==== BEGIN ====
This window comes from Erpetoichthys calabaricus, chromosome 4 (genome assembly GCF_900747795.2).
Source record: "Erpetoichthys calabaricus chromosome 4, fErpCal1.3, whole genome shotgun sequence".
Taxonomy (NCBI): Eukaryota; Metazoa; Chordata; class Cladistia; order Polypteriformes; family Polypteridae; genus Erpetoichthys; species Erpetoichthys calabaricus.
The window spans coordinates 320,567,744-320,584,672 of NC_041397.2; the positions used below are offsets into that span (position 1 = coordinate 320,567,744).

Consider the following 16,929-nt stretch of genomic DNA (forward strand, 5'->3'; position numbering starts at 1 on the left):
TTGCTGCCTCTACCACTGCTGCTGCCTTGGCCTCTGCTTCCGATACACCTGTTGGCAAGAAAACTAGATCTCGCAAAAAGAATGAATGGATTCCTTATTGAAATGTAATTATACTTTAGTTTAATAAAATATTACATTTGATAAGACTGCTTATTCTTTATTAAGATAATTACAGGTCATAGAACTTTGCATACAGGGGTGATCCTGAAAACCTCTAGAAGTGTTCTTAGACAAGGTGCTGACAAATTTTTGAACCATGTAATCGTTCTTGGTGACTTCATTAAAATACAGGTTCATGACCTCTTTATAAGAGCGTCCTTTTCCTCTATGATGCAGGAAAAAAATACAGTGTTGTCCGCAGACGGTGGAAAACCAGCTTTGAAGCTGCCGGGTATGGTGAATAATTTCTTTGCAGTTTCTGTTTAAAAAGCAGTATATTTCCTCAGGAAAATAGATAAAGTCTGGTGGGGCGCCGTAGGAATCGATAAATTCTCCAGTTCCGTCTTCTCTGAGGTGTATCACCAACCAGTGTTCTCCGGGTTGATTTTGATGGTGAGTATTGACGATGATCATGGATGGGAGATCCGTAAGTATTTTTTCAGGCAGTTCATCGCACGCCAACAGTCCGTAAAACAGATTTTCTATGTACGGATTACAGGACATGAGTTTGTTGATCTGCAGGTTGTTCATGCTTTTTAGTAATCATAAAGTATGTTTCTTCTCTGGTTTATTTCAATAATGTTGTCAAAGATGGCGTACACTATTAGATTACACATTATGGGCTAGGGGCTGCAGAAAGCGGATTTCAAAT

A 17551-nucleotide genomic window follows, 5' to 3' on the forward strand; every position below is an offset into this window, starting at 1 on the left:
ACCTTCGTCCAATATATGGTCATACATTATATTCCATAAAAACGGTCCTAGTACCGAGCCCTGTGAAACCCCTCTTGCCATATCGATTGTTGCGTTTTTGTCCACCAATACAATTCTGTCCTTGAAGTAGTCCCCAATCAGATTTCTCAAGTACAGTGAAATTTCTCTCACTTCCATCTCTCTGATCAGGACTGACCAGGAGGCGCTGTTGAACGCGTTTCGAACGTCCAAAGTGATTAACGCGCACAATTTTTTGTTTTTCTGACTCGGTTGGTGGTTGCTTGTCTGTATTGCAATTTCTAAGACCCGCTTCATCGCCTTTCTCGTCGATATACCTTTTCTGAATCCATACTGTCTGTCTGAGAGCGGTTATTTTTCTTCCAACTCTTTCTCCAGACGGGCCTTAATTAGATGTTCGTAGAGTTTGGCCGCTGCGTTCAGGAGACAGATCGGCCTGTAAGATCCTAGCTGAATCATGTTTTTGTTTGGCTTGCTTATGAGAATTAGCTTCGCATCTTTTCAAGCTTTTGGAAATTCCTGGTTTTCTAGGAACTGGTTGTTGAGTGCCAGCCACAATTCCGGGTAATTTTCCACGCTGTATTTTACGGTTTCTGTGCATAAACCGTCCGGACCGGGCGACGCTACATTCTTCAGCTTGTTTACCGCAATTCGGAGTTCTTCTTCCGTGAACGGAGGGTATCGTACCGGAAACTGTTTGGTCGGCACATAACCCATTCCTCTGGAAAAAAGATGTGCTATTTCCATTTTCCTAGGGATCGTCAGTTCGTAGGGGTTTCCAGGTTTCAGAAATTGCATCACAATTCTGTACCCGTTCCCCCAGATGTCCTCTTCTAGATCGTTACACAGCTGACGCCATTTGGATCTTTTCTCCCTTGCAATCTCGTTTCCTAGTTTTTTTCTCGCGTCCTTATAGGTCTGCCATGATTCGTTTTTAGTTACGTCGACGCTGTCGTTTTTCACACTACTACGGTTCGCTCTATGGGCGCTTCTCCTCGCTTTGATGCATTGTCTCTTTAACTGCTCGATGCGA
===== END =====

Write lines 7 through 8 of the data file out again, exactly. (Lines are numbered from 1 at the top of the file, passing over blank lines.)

A 17551-nucleotide genomic window follows, 5' to 3' on the forward strand; every position below is an offset into this window, starting at 1 on the left:
ACCTTCGTCCAATATATGGTCATACATTATATTCCATAAAAACGGTCCTAGTACCGAGCCCTGTGAAACCCCTCTTGCCATATCGATTGTTGCGTTTTTGTCCACCAATACAATTCTGTCCTTGAAGTAGTCCCCAATCAGATTTCTCAAGTACAGTGAAATTTCTCTCACTTCCATCTCTCTGATCAGGACTGACCAGGAGGCGCTGTTGAACGCGTTTCGAACGTCCAAAGTGATTAACGCGCACAATTTTTTGTTTTTCTGACTCGGTTGGTGGTTGCTTGTCTGTATTGCAATTTCTAAGACCCGCTTCATCGCCTTTCTCGTCGATATACCTTTTCTGAATCCATACTGTCTGTCTGAGAGCGGTTATTTTTCTTCCAACTCTTTCTCCAGACGGGCCTTAATTAGATGTTCGTAGAGTTTGGCCGCTGCGTTCAGGAGACAGATCGGCCTGTAAGATCCTAGCTGAATCATGTTTTTGTTTGGCTTGCTTATGAGAATTAGCTTCGCATCTTTTCAAGCTTTTGGAAATTCCTGGTTTTCTAGGAACTGGTTGTTGAGTGCCAGCCACAATTCCGGGTAATTTTCCACGCTGTATTTTACGGTTTCTGTGCATAAACCGTCCGGACCGGGCGACGCTACATTCTTCAGCTTGTTTACCGCAATTCGGAGTTCTTCTTCCGTGAACGGAGGGTATCGTACCGGAAACTGTTTGGTCGGCACATAACCCATTCCTCTGGAAAAAAGATGTGCTATTTCCATTTTCCTAGGGATCGTCAGTTCGTAGGGGTTTCCAGGTTTCAGAAATTGCATCACAATTCTGTACCCGTTCCCCCAGATGTCCTCTTCTAGATCGTTACACAGCTGACGCCATTTGGATCTTTTCTCCCTTGCAATCTCGTTTCCTAGTTTTTTTCTCGCGTCCTTATAGGTCTGCCATGATTCGTTTTTAGTTACGTCGACGCTGTCGTTTTTCACACTACTACGGTTCGCTCTATGGGCGCTTCTCCTCGCTTTGATGCATTGTCTCTTTAACTGCTCGATGCGA